Brief Reviews, VOLUME 3

Brief Review: PERMISSION TO SPEAK FREELY – Anne Jackson [Vol. 3, #34]

945991: Permission to Speak Freely: Essays and Art on Fear, Confession, and Grace

A Brief Review of

Permission to Speak Freely:
Essays and Art on Fear, Confession, and Grace

By Anne Jackson.
Paperback: Thomas Nelson, 2010.
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Reviewed by Michelle Van Loon (

Anne Jackson has gained quite a following at her blog over the last few years with her honest, insightful writing. She specializes in flinch-free truth-telling about herself, the church, and the broken world around her.

A couple of years ago, she lobbed a great question at her blog readers: What is the one thing you feel you can’t say in the church? Permission To Speak Freely captures the flavor of their responses.  Jackson got hundreds of answers, ranging from “I had an affair on my wife and I still think about the other woman” to “Even though I’m a staff member at my church, most of my deep and significant relationships are with people I met online” to “I was raped by a counselor… I thought he was a friend”.

The book is peppered with these confessions in the form of full-color pages that must have been fun for the graphic designer(s) tasked with properly honoring these anonymous words. But the bulk of the book is simple text featuring Jackson’s reflections and free-verse poetry on the subject of fear and confession. She lays out the mess of the struggles she’s had including the confusion in the wake of the sexual abuse she experienced as a teen, her addictions, her square peg experience as a church staffer and more in order to give readers, as a friend of hers called it, “the gift of going second”:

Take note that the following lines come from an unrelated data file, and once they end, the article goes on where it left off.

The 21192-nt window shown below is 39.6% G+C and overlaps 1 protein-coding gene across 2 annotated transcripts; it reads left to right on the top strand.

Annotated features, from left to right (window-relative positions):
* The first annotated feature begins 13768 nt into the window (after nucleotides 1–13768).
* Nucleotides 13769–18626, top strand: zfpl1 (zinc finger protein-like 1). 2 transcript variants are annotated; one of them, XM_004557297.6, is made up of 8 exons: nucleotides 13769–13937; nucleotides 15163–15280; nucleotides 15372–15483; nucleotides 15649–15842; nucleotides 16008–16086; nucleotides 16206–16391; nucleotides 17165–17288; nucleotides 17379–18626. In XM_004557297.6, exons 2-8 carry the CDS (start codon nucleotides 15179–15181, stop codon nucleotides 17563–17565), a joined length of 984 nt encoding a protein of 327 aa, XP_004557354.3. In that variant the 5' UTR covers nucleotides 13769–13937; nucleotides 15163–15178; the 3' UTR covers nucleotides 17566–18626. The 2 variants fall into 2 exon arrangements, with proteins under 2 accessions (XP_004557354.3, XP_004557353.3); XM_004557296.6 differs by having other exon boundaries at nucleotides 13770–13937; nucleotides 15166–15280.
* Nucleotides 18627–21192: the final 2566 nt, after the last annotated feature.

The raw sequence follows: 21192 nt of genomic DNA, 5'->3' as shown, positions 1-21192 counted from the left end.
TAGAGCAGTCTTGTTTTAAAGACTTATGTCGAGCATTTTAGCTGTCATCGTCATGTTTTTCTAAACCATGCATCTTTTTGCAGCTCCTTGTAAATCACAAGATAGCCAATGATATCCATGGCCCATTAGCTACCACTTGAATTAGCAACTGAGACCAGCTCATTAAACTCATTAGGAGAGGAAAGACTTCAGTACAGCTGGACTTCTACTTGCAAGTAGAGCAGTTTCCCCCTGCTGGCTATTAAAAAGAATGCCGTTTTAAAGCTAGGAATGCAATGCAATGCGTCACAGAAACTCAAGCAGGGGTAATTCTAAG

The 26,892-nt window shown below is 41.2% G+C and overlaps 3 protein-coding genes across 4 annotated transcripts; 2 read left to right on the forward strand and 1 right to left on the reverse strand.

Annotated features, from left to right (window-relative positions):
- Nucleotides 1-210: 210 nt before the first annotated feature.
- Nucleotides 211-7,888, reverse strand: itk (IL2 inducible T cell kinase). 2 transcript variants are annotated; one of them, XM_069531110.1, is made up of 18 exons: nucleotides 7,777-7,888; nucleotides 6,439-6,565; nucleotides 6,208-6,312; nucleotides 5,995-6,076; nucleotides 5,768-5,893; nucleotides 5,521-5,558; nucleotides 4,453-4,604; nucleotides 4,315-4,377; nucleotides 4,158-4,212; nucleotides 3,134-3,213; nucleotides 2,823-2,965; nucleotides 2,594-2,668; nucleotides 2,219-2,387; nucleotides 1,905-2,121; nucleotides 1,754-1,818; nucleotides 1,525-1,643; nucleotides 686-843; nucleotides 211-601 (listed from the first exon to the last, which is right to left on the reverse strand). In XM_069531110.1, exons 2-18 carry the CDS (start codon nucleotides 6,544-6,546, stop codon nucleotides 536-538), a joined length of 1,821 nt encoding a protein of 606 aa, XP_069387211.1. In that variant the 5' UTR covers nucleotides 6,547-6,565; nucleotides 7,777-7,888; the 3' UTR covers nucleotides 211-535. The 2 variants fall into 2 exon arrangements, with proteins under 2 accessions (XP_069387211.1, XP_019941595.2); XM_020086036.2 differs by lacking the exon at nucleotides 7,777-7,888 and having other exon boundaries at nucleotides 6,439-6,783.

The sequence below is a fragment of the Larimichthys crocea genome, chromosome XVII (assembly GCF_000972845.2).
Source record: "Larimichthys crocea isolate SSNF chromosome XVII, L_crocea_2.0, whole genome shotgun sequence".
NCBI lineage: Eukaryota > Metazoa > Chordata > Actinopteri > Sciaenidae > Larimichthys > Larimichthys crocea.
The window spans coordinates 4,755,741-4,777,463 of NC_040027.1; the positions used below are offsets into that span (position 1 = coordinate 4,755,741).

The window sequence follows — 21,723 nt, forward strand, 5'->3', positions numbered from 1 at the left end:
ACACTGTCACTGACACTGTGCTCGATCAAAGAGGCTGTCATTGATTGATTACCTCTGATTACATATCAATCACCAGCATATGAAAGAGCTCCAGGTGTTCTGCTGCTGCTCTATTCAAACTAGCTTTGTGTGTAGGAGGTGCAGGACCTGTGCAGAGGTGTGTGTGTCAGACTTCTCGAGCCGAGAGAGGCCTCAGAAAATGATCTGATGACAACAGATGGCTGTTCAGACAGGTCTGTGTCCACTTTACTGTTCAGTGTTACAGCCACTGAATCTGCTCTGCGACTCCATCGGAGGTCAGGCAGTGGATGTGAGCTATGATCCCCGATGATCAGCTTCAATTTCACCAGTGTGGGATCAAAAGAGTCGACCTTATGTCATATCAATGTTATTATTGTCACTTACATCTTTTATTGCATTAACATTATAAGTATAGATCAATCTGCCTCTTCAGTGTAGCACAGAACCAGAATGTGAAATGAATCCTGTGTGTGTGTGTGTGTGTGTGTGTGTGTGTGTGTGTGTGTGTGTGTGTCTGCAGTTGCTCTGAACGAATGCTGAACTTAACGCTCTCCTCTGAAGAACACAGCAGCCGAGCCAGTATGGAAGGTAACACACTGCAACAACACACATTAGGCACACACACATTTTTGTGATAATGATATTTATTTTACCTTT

“Whenever somebody confesses something, and they’re the first to do it, its usually a pretty hard step to take. They don’t know how people will respond. They fear all the judgment and isolation. But they do it anyway.

“What happens on the other side of that confession is something beautiful. When you confess, there somebody on the other side of that confession who could very well be keeping a secret too. So when you go first, you’re opening up this amazing opportunity to trust. You’re saying, ‘I’m broken’. That trust carries so much power with it…”

The book doesn’t read as much like a book as it does a really good blog in print form. This is a strength if you enjoy short, episodic first-person meditations tracing an author’s journey toward “ah ha!”. It is a weakness if you’re looking for more substantial spiritual counsel. Jackson doesn’t address issues like what happens when your confession is met with silence or gossip. Know that the book assumes readers will understand some of the unwritten rules of Christian subculture and the healing that confession will bring to your relationship with God. That said, Permission To Speak Freely definitely has value as a conversation-launcher in the church, affirming that the Truth, in the person of Jesus Christ, really does set us free.

C. Christopher Smith is the founding editor of The Englewood Review of Books. He is also author of a number of books, including most recently How the Body of Christ Talks: Recovering the Practice of Conversation in the Church (Brazos Press, 2019). Connect with him online at:

Reading for the Common Good
From ERB Editor Christopher Smith

"This book will inspire, motivate and challenge anyone who cares a whit about the written word, the world of ideas, the shape of our communities and the life of the church."
-Karen Swallow Prior

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